Enhancing the Security of Contemporary Connected Vehicle Platforms using AWS IoT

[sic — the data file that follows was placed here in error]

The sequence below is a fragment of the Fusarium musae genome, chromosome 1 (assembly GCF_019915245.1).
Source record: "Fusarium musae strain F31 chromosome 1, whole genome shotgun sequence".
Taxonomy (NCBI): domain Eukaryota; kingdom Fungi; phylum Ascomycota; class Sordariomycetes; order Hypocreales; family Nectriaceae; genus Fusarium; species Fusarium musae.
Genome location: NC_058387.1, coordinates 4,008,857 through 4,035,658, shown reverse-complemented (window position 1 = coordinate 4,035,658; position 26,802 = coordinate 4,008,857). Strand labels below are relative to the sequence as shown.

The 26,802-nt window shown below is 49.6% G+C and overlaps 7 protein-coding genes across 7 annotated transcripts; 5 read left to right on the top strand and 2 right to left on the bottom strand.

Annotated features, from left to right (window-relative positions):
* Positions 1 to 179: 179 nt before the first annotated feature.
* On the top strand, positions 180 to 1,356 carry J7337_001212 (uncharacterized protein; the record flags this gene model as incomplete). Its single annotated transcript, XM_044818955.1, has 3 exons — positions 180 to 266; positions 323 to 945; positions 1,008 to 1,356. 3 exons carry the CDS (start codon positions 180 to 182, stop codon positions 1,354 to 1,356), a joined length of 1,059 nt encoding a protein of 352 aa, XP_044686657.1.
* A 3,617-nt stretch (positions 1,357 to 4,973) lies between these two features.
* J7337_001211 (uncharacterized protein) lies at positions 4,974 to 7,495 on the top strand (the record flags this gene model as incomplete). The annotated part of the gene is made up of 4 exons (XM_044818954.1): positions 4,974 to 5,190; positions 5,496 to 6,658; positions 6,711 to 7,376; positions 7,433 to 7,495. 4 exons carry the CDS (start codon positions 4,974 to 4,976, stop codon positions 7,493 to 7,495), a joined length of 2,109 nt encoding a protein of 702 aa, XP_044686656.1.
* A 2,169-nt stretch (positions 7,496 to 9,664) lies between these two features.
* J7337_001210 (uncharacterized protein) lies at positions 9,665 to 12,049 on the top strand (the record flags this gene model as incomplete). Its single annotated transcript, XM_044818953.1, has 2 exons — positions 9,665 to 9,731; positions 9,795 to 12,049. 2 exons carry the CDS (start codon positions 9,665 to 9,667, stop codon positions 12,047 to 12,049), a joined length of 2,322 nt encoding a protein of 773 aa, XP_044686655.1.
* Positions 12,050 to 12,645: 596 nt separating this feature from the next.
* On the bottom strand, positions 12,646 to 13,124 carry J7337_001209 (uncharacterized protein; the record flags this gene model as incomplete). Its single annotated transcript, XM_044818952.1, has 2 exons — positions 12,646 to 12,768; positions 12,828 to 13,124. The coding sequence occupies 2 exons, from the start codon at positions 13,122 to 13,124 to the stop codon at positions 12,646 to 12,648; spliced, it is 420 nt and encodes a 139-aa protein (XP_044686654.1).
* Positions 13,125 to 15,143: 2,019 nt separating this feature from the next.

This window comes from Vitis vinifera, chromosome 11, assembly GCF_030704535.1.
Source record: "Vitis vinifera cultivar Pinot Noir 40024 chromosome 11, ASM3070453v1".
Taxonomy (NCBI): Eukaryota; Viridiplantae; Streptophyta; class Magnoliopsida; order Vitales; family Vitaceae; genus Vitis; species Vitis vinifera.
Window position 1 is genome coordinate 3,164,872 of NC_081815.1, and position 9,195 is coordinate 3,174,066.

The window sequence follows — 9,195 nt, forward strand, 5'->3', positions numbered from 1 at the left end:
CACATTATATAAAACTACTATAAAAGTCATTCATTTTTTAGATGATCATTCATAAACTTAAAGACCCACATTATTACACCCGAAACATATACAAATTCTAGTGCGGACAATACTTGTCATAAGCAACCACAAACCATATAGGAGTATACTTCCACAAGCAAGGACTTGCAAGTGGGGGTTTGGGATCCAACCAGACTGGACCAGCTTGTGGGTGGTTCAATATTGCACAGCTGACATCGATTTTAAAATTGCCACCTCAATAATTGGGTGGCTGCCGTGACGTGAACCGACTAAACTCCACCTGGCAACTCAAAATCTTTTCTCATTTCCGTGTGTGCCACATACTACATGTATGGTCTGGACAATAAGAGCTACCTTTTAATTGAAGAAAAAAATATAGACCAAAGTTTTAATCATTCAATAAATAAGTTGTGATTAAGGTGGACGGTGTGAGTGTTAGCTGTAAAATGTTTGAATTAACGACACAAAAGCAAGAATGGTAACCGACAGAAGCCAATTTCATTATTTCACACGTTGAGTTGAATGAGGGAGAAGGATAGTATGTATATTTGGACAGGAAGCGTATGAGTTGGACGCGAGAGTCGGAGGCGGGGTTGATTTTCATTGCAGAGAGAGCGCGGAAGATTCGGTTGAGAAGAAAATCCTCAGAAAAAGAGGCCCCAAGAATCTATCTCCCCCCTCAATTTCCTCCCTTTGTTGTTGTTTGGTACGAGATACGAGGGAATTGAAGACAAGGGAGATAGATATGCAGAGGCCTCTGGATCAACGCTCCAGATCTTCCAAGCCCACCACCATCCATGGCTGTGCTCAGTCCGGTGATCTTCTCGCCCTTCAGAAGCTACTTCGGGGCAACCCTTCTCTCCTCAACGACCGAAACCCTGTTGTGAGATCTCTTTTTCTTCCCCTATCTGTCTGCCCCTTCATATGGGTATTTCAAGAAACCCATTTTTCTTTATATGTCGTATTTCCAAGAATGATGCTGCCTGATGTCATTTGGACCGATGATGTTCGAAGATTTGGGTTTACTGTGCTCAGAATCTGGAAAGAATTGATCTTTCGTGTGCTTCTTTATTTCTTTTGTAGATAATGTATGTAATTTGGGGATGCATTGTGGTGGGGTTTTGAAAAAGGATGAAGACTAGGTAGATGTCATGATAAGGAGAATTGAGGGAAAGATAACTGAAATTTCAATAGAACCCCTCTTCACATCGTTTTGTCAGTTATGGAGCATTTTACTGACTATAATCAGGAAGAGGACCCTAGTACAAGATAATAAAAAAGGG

AWS is thrilled to announce the release of new architectural guidance and design patterns for securing modern Connected Vehicle platforms with AWS IoT. You can find the updated guidance in the accompanying blog post titled “Building and Modernizing Connected Vehicle Platforms with AWS IoT.” Connected Vehicle platforms play a crucial role in providing connectivity to cloud resources, allowing the automotive industry and manufacturers to create new and enhanced customer experiences. These platforms enable features such as remote commands for vehicles, driver profiles and comfort settings, infotainment capabilities, and advanced navigation, all of which are transforming the automotive landscape. However, ensuring the security and monitoring of these platforms is of utmost importance to customers, as it helps mitigate the potential security risks associated with these features. Customers are seeking ways to manage the identities of their vehicles throughout the lifecycle, encrypt their data, and monitor and respond to any anomalous behaviors based on vehicle data. To address these needs, we are sharing reference architectures that focus on securing modern connected vehicle platforms using AWS IoT and other AWS services. These reference architectures specifically cover the management of operational certificates, encryption implementation, and monitoring of connected vehicles at scale. The first reference architecture discusses the management of operational certificates. It provides an overview of how to manage these certificates at scale. The certificate lifecycle reference architecture focuses on the provisioning and management of operational certificates for a vehicle’s electronic control units (ECUs). A vehicle may have multiple ECUs, and many of these ECUs connect to cloud services to provide various vehicle features. Each ECU requires a unique identity to authenticate and authorize services enabling these features. Typically, an ECU identity consists of an asymmetric private key, stored securely in a Trusted Platform Module (TPM) or Hardware Security Module (HSM), and an X.509 certificate issued by a trusted Certificate Authority (CA) corresponding to that private key. The reference architecture details the secure management of these certificates throughout their lifecycle. The certificate provisioning process begins on the factory floor, where the ECU manufacturer provisions an attestation certificate (also known as a birth certificate). This step involves generating the private key on the ECU securely within a TPM or HSM installed in the ECU, or generating the key outside the ECU in an HSM. The result is that the private key and attestation certificate are securely stored on the ECU. Once the attestation certificate is provisioned, operational certificates can be provisioned using AWS services to establish secure, scalable, and automated connectivity to the cloud. A private key and certificate signing request (CSR) for the operational certificate are generated on the centralized gateway ECU, and the attestation certificate is used to authenticate and authorize a request to a certificate broker. The certificate broker interacts with AWS Private Certificate Authority (AWS Private CA) to issue an operational certificate, which is then returned to the ECU. AWS Private CA allows the creation of private certificate authority hierarchies, including root and subordinate CAs, without the cost and maintenance associated with operating an on-premises CA. AWS Private CA also provides APIs to revoke certificates and mechanisms to check for revocation using certificate revocation lists (CRLs) or the Online Certificate Status Protocol (OCSP). With the operational certificate in hand, the ECU can now connect to cloud services like AWS IoT Core using TLS client authentication. AWS IoT Core offers various methods to register X.509 certificates for devices, as explained in the whitepaper “Device Manufacturing and Provisioning with X.509 Certificates in AWS IoT Core.” For vehicle ECUs, the recommended approach is just-in-time registration (JITR), which registers the ECU’s operational certificate with AWS IoT Core the first time it connects. AWS IoT Core publishes a JITR message to a predefined MQTT topic, allowing additional checks to be performed before registering the certificate. The reference architecture employs an AWS IoT rule on the predefined MQTT topic to invoke a Lambda function that verifies certificate revocation using OCSP, activates the certificate, creates and attaches a policy to the certificate, and creates a “thing” to represent the ECU in AWS IoT Core. Monitoring the registered certificates and policies for millions of vehicles, each with several ECUs connected to the cloud, presents a challenge. To address this challenge, AWS IoT Device Defender can be utilized to perform audit checks, such as identifying overly permissive policies, devices sharing an identity, revoked or expiring certificates, and more. AWS IoT Device Defender sends these audit findings to AWS Security Hub, which aggregates security findings across accounts, AWS services, and supported third-party providers. Amazon EventBridge enables the creation of custom rules, allowing automatic actions to be defined for specific findings in Security Hub. For instance, an Amazon EventBridge rule can trigger AWS Step Functions workflows to automate actions such as certificate rotation, resolution of overly permissive policies, generation of alert notifications, and creation of tickets. The second reference architecture focuses on encryption and monitoring of vehicle data. It specifically addresses the use case of sending remote commands (e.g., remote start, vehicle location, door lock/unlock, window control) from a mobile app to the vehicle. The architecture demonstrates the available options for encryption and monitoring on AWS. The process begins with a user authenticating themselves to a mobile app using an identity service like Amazon Cognito. The user then utilizes the app to send a remote command request to an API hosted in Amazon API Gateway. The API request is authorized by a Lambda authorizer, which validates the user’s identity token and verifies that the user has the necessary permissions to execute the remote command. Once the API is authenticated and authorized, API Gateway triggers a Lambda function to generate the remote command message. As the message travels through intermediate services in the cloud, such as AWS IoT Core, it may need to be signed for authenticity and encrypted for confidentiality. To achieve this, the Lambda function leverages AWS Key Management Service (AWS KMS) to sign the message using an RSA or ECC private key stored in AWS KMS. Additionally, the function employs AWS KMS to encrypt the message using a symmetric key also stored in AWS KMS.  The encrypted and signed message is then sent to the ECU using an MQTT topic in AWS IoT Core. The ECU receives the remote command message from the MQTT topic and proceeds to decrypt it by making a call to AWS KMS. The ECU obtains temporary AWS credentials from the AWS IoT Core credential provider and leverages these credentials to sign and authenticate the decrypt call to AWS KMS. Next, the ECU validates the signature on the decrypted remote command message using a public key corresponding to the private key used to sign the message. Once the remote command is successfully executed, the ECU responds with sensitive telemetry data (e.g., vehicle status, geolocation), which is sent back to the cloud. Before transit, the ECU leverages AWS KMS to encrypt the sensitive data client-side. The encrypted data flows through AWS IoT Core and other intermediate cloud services until it reaches a Lambda function with the necessary permissions to invoke AWS KMS and decrypt the data. Finally, the function stores the decrypted telemetry data at rest using AWS KMS in Amazon DynamoDB. To ensure the security of connected ECUs, AWS IoT Device Defender Detect can monitor their behavior and identify any unusual activities that may indicate a compromised device. Rule-based or machine learning (ML)-based detections can be configured in AWS IoT Device Defender, allowing the detection of anomalous behaviors based on connected ECU data. For example, AWS IoT Device Defender can generate a finding when it detects abnormal rates of authorization failures (a cloud-side metric) or unusual traffic flow (device-side metric) for a particular ECU. These findings are sent to Security Hub, which can then trigger remediation actions. For instance, a Step Functions workflow can be implemented to automate actions such as limiting an ECU’s permissions by attaching it to a thing group with no permissions or deactivating the certificate in AWS IoT Core, thereby disconnecting existing connections and denying future connection attempts. In summary, AWS has introduced two new reference architectures to assist customers in securing modern connected vehicle platforms. The first reference architecture focuses on managing the lifecycle of operational certificates, while the second addresses encryption and monitoring of vehicle data. By following these frameworks, customers can enhance the security of their connected vehicle platforms on AWS.